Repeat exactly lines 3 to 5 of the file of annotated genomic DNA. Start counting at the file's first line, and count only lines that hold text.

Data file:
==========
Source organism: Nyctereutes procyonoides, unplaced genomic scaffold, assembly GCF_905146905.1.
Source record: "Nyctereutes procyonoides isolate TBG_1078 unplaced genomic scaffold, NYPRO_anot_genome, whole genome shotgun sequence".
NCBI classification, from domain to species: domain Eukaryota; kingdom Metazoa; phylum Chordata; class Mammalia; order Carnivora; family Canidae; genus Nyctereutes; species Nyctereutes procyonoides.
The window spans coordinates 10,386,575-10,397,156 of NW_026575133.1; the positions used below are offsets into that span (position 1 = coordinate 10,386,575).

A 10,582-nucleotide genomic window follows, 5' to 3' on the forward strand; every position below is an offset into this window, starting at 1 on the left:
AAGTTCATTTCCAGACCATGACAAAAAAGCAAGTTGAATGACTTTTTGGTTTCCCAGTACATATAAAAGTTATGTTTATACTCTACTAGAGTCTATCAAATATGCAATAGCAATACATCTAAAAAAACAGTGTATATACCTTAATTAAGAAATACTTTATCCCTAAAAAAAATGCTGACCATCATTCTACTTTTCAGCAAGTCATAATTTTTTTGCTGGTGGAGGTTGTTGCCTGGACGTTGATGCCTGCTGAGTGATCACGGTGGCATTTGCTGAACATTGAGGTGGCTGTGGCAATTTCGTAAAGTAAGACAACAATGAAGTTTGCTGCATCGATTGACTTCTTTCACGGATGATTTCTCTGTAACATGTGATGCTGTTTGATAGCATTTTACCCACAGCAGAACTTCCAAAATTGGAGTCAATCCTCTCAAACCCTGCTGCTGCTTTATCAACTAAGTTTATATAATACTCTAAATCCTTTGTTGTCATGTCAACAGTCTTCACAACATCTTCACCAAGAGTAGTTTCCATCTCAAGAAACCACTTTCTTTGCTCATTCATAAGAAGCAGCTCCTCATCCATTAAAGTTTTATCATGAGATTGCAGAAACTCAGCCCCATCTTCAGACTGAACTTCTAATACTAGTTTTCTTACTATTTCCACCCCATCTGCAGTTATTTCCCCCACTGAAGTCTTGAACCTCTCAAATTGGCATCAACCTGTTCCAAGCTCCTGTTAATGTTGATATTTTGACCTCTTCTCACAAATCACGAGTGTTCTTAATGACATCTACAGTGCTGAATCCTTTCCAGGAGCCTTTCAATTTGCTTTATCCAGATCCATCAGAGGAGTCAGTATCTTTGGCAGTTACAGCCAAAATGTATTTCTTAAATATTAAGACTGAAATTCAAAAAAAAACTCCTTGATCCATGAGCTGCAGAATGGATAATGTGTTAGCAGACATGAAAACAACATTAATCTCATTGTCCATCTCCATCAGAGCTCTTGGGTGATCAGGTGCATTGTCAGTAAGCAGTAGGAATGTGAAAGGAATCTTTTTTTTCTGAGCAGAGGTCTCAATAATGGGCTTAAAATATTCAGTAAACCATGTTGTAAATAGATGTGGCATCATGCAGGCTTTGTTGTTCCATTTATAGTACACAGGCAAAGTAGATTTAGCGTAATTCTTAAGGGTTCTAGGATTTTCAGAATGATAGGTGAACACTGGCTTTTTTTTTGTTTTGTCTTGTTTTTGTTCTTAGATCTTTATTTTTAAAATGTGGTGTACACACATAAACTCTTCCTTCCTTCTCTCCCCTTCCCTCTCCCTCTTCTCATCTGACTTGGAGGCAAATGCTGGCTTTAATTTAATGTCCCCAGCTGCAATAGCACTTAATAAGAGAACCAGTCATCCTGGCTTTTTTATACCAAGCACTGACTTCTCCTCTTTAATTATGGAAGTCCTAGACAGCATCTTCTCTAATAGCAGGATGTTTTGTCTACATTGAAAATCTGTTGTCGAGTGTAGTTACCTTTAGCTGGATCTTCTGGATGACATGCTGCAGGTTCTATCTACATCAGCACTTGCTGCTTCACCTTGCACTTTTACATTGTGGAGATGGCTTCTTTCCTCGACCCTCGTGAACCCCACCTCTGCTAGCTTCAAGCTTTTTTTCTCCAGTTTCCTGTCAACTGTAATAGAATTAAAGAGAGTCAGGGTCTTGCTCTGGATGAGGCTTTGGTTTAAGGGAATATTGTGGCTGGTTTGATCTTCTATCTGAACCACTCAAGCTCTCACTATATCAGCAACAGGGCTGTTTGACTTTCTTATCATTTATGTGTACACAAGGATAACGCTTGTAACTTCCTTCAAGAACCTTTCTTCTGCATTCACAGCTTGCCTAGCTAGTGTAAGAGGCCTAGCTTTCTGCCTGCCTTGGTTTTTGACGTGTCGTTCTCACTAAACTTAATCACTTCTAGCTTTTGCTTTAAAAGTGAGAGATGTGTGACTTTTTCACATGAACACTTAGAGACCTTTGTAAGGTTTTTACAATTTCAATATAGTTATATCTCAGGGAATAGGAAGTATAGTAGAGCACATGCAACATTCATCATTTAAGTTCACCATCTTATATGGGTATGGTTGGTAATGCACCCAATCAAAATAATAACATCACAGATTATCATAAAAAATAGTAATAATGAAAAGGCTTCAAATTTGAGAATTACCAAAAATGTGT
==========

NCBI classification, from domain to species: domain Eukaryota; kingdom Metazoa; phylum Chordata; class Mammalia; order Carnivora; family Canidae; genus Nyctereutes; species Nyctereutes procyonoides.
The window spans coordinates 10,386,575-10,397,156 of NW_026575133.1; the positions used below are offsets into that span (position 1 = coordinate 10,386,575).

A 10,582-nucleotide genomic window follows, 5' to 3' on the forward strand; every position below is an offset into this window, starting at 1 on the left: